Sunday, March 1, 2009

The White Stripes - Elephant


With the follow up to their magnificent White Blood Cells, the record that put them on the map, the White Stripes hit the market in 2003 with Elephant. On Elephant, Jack and Meg White tried to take the music a little further and make it a little better. Elephant is a 14-track beauty that is bound to please even the most stubborn of fans.

The disc opens with Seven Nation Army, a haunting song with a powerful bass line that kicks it off before exploding into high gear. It is a charged opening song and from that moment on, the listener is hooked.

The third track, There’s No Home for You Here, is one of the best on the disc. Jack’s vocals are crisp and the cries of “There’s no home for you here girl, go away, there’s no home for you here” become a chant and a shout that fills your head and never leaves. Loud, angry roars give this song a passionate feel.

I Want to Be the Boy That Warms Your Mother’s Heart is an excellent, mellow track that draws you in and forces you to listen. The melody is smooth and sweet and the lyrics make you think about how people can be so judgmental and what we will do sometimes to seek approval that is neither needed nor should have time wasted pursuing.

Ball and Biscuit contains some of the best guitar work that I’ve ever heard from Jack White. Blistering, long ripping solos fill this song and prove that Jack is great with an axe in his hands. The lyrics are odd, the singing is heavy, and the guitar makes it all worthwhile. A punk filled melody sung with passion, Ball and Biscuit is one of the better moments on this CD.

Elephant is not without its pleasant surprises. Meg White gets to take over lead vocals on Cold, Cold, Night and shares vocals on the album’s final track, Well It’s True That We Love One Another. She has a beautifully sweet voice, the perfect contrast to Jack’s rough vocals.

The aforementioned final track is a strange song that you can’t get out of your head after you’ve heard it. With guest vocals by Holly Golightly, this song is esoteric, and yet highly addictive. Jack, Meg, and Holly all sing in what can only be described as a “campfire, folksong, sing-along.” It’s a happy song about friendship and love, with light, playful, and sometimes silly lyrics. At first I thought it was a throw away piece added to the end of the album, but after listening to the disc a few more times, I realized that it is the perfect way to end the CD. The song is the complete opposite of the opening track and it sets the CD into a perfect balance.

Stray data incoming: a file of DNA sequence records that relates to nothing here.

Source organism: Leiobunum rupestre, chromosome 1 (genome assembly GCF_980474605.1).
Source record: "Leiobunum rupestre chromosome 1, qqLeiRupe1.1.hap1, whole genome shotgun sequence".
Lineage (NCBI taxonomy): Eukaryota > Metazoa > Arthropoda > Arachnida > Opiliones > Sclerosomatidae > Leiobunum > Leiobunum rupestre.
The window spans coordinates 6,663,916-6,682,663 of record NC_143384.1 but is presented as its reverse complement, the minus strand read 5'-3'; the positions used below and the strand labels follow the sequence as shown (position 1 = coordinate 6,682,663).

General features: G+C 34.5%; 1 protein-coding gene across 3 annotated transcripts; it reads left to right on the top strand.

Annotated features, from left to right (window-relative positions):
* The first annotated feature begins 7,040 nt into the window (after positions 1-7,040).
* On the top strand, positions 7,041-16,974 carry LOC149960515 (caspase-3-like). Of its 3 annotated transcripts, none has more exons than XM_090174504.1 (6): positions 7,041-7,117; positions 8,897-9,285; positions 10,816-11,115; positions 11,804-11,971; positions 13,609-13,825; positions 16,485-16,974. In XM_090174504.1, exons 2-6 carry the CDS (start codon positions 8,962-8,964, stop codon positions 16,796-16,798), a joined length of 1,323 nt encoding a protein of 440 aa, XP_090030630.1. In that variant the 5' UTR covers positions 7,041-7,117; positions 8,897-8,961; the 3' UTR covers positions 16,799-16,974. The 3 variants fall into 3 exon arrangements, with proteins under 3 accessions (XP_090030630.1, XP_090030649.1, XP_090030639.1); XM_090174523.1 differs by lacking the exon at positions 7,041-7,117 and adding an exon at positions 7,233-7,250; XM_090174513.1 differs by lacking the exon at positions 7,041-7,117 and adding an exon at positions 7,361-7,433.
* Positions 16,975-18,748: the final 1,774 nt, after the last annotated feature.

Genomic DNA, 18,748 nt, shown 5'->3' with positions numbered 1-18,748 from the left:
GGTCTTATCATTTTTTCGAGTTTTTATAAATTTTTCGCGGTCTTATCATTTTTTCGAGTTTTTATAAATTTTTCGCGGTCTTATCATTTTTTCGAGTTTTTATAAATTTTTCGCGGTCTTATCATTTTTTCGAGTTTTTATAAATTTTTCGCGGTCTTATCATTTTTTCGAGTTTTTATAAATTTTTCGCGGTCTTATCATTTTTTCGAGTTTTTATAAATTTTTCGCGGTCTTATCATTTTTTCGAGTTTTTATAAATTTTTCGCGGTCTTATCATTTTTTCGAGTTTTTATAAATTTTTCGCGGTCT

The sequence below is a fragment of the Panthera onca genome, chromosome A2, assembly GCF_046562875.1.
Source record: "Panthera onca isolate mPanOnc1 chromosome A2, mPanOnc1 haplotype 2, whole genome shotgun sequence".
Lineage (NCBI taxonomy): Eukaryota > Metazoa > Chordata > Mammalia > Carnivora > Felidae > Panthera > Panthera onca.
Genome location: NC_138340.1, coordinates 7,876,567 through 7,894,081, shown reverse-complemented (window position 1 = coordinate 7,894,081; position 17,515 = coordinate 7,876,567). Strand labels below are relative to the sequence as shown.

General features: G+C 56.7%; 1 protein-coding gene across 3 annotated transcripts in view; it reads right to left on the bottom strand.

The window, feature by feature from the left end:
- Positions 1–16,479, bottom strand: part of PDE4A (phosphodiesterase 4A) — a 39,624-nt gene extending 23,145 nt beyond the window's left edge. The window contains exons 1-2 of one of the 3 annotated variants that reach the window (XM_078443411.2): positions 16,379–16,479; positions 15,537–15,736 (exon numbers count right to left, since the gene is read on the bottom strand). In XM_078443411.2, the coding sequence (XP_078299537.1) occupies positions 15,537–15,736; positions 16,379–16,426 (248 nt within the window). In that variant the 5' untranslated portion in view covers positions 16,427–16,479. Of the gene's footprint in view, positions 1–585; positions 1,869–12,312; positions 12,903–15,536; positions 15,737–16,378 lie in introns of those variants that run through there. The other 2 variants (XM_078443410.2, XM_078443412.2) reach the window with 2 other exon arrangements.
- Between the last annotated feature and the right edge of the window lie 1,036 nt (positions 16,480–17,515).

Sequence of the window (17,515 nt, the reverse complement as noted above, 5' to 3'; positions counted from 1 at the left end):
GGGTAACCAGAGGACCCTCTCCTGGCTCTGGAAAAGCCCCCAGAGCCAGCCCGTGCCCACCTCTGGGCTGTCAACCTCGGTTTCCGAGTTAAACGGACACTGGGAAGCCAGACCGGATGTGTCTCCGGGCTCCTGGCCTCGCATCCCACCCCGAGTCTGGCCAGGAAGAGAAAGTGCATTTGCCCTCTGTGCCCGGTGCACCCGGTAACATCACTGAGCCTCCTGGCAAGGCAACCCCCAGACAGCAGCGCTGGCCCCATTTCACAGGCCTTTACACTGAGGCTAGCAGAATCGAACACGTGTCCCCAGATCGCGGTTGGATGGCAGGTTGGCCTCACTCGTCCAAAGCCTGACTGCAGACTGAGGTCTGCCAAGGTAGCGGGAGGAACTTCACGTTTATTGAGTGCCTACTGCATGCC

This is a disc that is definitely worth adding to your collection.

Ryo’s Rating: 8 (out of 10)

9 comments:

g said...

first off, i have been sent by matt.

second off, i do have the white stripes in my vast rock collection.

hopefully you agree that ted nugent is the greatest ever and stranglehold is the greatest guitar riff ever.

and i hope you don't mind that i do like your site and will be putting up your link on my blog.

Ryo Vie said...

G -

I'm so glad that Matt is sending readers my way. It means a lot.

Nugent is in the top 5, don't know if I could say he is the best ever. Which leads to an interesting thought... who IS the best ever?

Don't mind that you like my site (I think that's a good thing) and I'm more than happy that you'll be linking me. I always appreciate the links!

g said...

i left the nuge comment for matt to read. we have an ongoing battle over the nuge. truthfully i think matt is a closet stranglehold guitar riff player.

on a serious note, i'm all about david gilmour. runner up would be eddie clarke.

Matt said...

Stranglehold?? Seriously?? I love the Nuge, I've SEEN the Nuge. Of all the great tunes that the local crappy classic rock station KGON could play from his inventory, they choose to play Stranglehold over... and over.... and over.... That solo is soooo boring. You could go out for a bite, come back, and that solo is still playing. Why note Wang Dang Sweet Poontang, or just cut to the chase and play the entire Intensities in Ten Cities - that's some serious Nuge?

I will go out on a limb and say, however, that the Stranglehold solo is marginally better than anything Jack White has ever done. Sorry boys, I'm just not feeling it for the Stripes. I just don't get it. The last good band that boasted random colored lines spelled their name "Styper". But, I thought the Poison concert rocked, so consider the source.

g said...

great, lets now add jack white to your long list of hated musicians - white stripes, ac/dc, the nuge,

matt, do you really like rock at all or is this just a front for hiding behind while you listen to milli vanilli?

Matt said...

Calling White Stripes "rock" is a bit of a stretch IMO? Sounds to me more like someone's electric guitar tumbling down the stairs. My son on Guitar Hero is more musical than this.

And... Milli Vanilli were FRAMED!!!

Matt said...

Right about now Ryo is wondering what the hell he got himself into.

Really, G and I go waaaaaay back. I first began to wonder about G when he came back from Oklahoma and had gone Country. However, he came back with a really swinging van that we could all pile into and cause mayhem. Totally REDEEMED himself!

g said...

careful or i'm going to post a hank williams junior link...

y'all come back now ya hear?

Ryo Vie said...

Matt, how you can not like the White Stripes is beyond me. Perhaps you need to spend quality time with them and get to know their stuff.

Stryper did rock and so did Posion for that matter.

As for Nugent, we know he's great, but Jack White's done stuff that is better than things Uncle Ted did. Remember the Damn Yankees?

And I like Hank Williams Jr.

And don't worry, you guys still rock!